Transforming European Employment Policy

Transforming European Employment Policy

Labour Market Transitions and the Promotion of Capability

Edited by Ralf Rogowski, Robert Salais and Noel Whiteside

Since the mid 1990s, the focus of European employment and social policy has shifted from protection to promotion. This book provides a timely analysis of this new form of governance, and the new forms of policy delivery and audit which accompany it.

Chapter 1: Introduction

Robert Salais, Ralf Rogowski and Noel Whiteside

Subjects: law - academic, european law, law and society, social policy and sociology, comparative social policy, economics of social policy, labour policy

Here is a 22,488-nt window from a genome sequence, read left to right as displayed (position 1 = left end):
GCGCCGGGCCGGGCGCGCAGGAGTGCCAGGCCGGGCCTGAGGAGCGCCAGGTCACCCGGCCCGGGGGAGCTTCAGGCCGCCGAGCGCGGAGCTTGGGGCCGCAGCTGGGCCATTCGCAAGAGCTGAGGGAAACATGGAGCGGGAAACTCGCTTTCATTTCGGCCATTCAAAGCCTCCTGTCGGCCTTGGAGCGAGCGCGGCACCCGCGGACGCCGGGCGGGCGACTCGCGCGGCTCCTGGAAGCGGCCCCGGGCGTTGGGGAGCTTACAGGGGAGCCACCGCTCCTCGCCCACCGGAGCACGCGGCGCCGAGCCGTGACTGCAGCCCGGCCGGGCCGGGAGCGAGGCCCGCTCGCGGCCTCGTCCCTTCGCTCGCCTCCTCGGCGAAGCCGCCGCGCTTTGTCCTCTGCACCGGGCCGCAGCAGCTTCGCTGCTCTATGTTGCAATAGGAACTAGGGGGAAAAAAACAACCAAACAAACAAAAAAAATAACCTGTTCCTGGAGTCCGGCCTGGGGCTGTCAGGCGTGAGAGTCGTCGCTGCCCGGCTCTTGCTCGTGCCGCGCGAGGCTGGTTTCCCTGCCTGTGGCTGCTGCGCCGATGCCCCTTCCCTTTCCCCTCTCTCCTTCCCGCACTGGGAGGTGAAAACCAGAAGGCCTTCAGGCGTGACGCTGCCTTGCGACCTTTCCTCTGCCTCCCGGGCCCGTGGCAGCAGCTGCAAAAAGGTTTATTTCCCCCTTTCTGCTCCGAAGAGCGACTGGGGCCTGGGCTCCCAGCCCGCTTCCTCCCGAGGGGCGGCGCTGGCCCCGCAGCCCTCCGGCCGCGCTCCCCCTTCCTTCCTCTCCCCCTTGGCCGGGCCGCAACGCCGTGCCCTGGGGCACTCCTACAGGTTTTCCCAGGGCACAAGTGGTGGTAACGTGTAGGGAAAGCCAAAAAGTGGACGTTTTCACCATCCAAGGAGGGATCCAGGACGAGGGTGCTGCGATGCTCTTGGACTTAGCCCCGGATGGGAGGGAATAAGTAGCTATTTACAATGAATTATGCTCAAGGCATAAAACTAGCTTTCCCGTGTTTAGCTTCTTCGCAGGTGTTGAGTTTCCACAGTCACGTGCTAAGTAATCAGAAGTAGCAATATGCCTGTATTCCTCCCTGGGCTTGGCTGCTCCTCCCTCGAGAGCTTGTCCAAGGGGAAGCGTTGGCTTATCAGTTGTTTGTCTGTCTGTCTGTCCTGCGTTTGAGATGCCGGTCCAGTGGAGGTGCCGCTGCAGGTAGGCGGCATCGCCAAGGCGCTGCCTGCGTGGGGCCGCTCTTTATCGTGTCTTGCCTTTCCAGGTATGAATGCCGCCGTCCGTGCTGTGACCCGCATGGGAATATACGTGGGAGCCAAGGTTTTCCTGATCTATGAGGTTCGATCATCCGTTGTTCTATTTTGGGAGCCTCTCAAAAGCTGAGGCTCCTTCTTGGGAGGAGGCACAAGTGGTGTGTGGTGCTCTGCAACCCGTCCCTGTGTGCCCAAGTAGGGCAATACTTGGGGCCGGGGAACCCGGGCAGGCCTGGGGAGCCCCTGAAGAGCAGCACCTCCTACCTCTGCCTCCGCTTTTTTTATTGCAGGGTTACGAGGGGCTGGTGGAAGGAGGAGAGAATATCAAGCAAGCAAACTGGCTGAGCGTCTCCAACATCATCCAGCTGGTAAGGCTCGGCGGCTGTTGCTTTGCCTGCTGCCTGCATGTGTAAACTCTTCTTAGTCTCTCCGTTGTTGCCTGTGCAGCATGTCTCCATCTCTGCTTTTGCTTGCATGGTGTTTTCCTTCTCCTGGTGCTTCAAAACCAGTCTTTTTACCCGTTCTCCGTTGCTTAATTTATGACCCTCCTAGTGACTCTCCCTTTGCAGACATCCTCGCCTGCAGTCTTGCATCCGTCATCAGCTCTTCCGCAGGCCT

Robert Salais, Ralf Rogowski and Noel Whiteside Over the last twenty years, European employment and social policy have undergone a dramatic transformation. The burden of labour market adjustments was transferred to the individual employee or welfare recipient via activation policies. Attention has shifted from the provision of social protection to the promotion of employment: new forms of governance, accompanied by the introduction of new forms of policy delivery and audit, have emerged as central characteristics of the new European Employment Strategy (EES). One main focus of this book lies in addressing the limitations of this approach, limitations which became particularly apparent during the financial crisis since 2008. The book’s aim is to provide ideas for an alternative European reform agenda that employs insights from two influential theoretical approaches, the transitional labour market approach and the capabilities approach, drawn from the work of Amartya Sen. The two theoretical approaches share the fate of being known in Brussels, but misunderstood and neglected as far as their implications for European policy are concerned. This observation is especially pertinent for the capabilities approach but also holds true for the transitional labour markets approach, despite the influence it has had on the EES.1 The neglect is in part related to a drift from policies designed to substantially affect social reality to measures that are merely intended to amplify political communication, a trend that is gaining ground in Europe (and which would merit further study but lies beyond the confines of our book). Announcing a rising...